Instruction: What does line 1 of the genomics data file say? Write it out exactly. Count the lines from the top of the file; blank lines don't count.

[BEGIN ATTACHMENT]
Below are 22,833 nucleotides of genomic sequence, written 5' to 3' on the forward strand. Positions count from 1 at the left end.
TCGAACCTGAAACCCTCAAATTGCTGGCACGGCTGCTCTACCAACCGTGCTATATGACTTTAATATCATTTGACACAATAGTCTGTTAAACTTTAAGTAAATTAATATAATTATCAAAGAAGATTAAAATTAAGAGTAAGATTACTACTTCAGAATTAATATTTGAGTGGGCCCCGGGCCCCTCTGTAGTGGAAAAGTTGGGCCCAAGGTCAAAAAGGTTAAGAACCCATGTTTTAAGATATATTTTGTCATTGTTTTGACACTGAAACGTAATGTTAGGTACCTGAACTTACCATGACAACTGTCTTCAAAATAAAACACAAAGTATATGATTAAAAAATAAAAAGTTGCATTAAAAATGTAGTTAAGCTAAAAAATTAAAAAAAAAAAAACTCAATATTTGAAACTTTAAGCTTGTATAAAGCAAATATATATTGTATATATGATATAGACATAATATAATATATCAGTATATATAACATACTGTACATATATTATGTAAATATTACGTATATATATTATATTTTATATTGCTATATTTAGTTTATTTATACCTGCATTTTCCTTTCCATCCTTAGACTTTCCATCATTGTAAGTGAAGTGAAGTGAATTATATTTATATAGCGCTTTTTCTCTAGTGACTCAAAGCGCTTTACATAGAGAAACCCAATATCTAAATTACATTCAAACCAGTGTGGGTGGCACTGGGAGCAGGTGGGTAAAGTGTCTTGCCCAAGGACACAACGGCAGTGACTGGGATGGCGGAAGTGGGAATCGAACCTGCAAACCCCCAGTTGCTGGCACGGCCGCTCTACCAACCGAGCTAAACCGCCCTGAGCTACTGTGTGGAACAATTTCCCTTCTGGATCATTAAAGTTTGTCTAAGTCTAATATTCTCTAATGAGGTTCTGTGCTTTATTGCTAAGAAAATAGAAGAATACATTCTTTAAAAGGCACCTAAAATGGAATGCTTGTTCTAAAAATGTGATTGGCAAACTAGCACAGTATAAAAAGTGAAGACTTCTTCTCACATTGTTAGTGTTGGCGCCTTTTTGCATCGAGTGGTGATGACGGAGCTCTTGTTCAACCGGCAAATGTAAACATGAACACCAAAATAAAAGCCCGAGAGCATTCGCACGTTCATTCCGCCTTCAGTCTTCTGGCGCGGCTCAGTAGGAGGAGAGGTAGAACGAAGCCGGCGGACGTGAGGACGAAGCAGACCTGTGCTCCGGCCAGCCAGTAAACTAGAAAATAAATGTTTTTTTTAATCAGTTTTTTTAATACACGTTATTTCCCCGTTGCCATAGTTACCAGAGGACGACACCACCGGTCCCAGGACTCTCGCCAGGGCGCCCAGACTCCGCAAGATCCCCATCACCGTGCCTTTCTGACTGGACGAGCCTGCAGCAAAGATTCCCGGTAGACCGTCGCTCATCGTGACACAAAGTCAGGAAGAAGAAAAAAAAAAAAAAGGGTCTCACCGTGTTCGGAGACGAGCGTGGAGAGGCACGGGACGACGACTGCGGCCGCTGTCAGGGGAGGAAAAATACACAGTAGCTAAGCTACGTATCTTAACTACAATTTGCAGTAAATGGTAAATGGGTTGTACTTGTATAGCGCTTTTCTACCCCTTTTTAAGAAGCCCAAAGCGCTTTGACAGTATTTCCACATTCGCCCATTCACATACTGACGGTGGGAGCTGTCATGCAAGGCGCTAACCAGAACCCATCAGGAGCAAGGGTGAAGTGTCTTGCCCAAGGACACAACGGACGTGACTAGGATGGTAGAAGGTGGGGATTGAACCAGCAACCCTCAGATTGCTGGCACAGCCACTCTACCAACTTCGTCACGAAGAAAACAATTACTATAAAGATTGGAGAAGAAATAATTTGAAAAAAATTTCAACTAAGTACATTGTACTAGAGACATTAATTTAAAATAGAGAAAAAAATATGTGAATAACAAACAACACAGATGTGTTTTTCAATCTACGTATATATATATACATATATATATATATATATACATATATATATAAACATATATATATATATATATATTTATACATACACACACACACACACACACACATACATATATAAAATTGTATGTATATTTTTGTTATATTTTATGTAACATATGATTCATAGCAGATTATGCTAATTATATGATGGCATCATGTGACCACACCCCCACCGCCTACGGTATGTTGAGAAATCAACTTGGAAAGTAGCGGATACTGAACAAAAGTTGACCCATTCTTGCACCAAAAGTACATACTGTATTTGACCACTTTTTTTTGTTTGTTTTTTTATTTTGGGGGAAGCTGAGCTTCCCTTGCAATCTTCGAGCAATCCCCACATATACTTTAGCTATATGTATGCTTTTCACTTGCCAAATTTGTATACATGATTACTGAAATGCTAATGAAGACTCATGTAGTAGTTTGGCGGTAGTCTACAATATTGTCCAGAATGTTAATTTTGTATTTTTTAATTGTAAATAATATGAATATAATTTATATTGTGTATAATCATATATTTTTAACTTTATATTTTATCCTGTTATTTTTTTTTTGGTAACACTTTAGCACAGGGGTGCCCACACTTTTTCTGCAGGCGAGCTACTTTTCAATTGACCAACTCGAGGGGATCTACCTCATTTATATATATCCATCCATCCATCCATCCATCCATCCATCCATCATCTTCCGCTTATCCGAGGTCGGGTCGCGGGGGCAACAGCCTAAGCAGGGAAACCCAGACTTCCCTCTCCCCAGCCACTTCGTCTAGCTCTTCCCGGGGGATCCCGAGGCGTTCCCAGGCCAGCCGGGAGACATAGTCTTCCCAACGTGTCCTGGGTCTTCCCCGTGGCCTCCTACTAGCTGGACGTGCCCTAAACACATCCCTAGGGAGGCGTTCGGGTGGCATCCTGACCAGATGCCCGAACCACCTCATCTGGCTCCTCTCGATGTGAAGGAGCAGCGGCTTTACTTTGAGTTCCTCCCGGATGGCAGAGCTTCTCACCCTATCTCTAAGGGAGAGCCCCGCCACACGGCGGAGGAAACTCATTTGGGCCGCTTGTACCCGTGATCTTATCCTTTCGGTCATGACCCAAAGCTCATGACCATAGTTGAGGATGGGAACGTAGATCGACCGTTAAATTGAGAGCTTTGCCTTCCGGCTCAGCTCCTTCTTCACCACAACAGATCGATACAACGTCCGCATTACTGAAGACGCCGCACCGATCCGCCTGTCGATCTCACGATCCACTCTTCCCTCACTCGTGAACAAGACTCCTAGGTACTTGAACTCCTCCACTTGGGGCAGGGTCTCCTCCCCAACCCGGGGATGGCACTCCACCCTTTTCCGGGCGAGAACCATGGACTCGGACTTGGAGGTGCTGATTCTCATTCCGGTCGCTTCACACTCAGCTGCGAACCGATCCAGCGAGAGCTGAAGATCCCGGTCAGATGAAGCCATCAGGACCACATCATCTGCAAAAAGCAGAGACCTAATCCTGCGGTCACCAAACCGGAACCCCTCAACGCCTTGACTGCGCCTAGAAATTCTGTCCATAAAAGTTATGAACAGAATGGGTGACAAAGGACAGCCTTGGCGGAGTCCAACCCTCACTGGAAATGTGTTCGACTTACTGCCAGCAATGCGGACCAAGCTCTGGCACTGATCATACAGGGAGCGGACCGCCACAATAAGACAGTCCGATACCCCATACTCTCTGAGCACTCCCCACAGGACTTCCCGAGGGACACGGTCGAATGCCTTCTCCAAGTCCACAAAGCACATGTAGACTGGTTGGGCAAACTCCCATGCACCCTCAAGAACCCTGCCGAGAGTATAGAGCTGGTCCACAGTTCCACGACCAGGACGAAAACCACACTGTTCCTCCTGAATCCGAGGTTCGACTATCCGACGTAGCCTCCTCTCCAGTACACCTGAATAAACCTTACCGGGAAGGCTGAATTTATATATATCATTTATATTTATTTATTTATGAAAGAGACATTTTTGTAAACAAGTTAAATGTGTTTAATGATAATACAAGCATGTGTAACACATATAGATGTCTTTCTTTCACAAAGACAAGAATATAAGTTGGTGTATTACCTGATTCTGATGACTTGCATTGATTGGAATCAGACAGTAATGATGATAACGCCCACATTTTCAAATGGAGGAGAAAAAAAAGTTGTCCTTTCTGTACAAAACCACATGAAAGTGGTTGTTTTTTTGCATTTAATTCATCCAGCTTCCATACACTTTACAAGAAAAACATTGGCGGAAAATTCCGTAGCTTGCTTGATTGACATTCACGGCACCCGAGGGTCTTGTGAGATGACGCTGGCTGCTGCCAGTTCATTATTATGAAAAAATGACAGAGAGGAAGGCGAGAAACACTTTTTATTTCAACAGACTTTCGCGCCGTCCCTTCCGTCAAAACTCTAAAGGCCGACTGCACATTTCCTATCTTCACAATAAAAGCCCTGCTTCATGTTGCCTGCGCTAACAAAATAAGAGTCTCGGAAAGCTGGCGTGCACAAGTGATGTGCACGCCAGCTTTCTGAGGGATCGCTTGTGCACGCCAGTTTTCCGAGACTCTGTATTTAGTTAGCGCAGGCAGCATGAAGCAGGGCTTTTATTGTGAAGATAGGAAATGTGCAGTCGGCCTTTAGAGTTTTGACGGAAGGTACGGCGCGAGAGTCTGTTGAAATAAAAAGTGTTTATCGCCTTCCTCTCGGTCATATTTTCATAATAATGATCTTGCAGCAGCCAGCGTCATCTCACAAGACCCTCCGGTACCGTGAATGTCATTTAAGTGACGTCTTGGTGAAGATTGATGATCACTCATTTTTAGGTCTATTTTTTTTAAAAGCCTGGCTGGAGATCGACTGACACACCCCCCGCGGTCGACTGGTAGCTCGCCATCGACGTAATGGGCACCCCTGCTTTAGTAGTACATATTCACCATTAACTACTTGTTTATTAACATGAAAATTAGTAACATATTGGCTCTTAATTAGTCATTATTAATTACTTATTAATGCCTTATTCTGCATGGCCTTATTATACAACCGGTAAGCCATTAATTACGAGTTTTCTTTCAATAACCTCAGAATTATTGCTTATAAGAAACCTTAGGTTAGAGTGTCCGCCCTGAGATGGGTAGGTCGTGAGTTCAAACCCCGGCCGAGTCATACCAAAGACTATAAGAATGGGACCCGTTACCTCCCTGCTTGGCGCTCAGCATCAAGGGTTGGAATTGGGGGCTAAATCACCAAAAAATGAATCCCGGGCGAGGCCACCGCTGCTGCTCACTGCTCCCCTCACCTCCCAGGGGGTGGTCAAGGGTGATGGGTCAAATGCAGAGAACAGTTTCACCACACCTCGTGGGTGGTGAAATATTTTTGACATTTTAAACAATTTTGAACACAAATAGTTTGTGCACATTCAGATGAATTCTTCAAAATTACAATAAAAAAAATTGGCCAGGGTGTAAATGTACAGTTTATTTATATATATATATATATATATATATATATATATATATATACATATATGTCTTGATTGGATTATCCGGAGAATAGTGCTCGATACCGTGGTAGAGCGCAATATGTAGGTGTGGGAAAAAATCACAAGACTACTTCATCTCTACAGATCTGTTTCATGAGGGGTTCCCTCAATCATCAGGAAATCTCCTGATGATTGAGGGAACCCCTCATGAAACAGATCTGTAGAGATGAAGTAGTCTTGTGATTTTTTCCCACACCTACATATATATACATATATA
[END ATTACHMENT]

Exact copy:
Below are 22,833 nucleotides of genomic sequence, written 5' to 3' on the forward strand. Positions count from 1 at the left end.